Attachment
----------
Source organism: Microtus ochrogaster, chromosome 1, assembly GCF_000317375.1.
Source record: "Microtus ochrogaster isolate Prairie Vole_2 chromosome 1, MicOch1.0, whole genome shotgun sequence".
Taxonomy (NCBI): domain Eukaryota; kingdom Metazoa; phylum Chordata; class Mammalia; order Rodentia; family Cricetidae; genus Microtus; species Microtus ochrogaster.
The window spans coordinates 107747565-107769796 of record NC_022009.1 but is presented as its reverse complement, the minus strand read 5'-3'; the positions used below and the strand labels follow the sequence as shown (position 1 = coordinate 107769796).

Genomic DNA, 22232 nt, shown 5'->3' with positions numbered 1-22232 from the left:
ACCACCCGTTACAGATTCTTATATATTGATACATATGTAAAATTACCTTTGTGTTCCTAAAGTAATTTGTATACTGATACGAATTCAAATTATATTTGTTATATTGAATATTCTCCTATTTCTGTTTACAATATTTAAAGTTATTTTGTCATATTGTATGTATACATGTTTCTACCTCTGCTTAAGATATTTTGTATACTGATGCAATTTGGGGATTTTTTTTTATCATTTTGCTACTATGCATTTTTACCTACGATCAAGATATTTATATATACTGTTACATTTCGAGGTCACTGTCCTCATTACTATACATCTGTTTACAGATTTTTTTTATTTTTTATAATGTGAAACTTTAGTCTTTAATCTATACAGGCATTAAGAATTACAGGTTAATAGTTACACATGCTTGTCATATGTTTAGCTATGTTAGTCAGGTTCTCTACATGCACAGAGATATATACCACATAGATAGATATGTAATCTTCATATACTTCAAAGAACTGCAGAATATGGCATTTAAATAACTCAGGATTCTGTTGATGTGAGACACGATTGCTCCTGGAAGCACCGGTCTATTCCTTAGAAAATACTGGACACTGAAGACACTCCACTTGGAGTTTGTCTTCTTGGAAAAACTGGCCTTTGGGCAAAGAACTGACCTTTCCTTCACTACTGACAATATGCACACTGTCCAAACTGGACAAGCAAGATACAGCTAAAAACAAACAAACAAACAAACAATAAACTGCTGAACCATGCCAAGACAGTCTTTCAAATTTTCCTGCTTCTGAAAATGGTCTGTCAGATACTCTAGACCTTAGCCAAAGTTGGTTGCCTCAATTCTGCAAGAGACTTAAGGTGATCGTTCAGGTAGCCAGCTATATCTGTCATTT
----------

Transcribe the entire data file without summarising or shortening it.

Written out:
Source organism: Microtus ochrogaster, chromosome 1, assembly GCF_000317375.1.
Source record: "Microtus ochrogaster isolate Prairie Vole_2 chromosome 1, MicOch1.0, whole genome shotgun sequence".
Taxonomy (NCBI): domain Eukaryota; kingdom Metazoa; phylum Chordata; class Mammalia; order Rodentia; family Cricetidae; genus Microtus; species Microtus ochrogaster.
The window spans coordinates 107747565-107769796 of record NC_022009.1 but is presented as its reverse complement, the minus strand read 5'-3'; the positions used below and the strand labels follow the sequence as shown (position 1 = coordinate 107769796).

Genomic DNA, 22232 nt, shown 5'->3' with positions numbered 1-22232 from the left:
ACCACCCGTTACAGATTCTTATATATTGATACATATGTAAAATTACCTTTGTGTTCCTAAAGTAATTTGTATACTGATACGAATTCAAATTATATTTGTTATATTGAATATTCTCCTATTTCTGTTTACAATATTTAAAGTTATTTTGTCATATTGTATGTATACATGTTTCTACCTCTGCTTAAGATATTTTGTATACTGATGCAATTTGGGGATTTTTTTTTATCATTTTGCTACTATGCATTTTTACCTACGATCAAGATATTTATATATACTGTTACATTTCGAGGTCACTGTCCTCATTACTATACATCTGTTTACAGATTTTTTTTATTTTTTATAATGTGAAACTTTAGTCTTTAATCTATACAGGCATTAAGAATTACAGGTTAATAGTTACACATGCTTGTCATATGTTTAGCTATGTTAGTCAGGTTCTCTACATGCACAGAGATATATACCACATAGATAGATATGTAATCTTCATATACTTCAAAGAACTGCAGAATATGGCATTTAAATAACTCAGGATTCTGTTGATGTGAGACACGATTGCTCCTGGAAGCACCGGTCTATTCCTTAGAAAATACTGGACACTGAAGACACTCCACTTGGAGTTTGTCTTCTTGGAAAAACTGGCCTTTGGGCAAAGAACTGACCTTTCCTTCACTACTGACAATATGCACACTGTCCAAACTGGACAAGCAAGATACAGCTAAAAACAAACAAACAAACAAACAATAAACTGCTGAACCATGCCAAGACAGTCTTTCAAATTTTCCTGCTTCTGAAAATGGTCTGTCAGATACTCTAGACCTTAGCCAAAGTTGGTTGCCTCAATTCTGCAAGAGACTTAAGGTGATCGTTCAGGTAGCCAGCTATATCTGTCATTT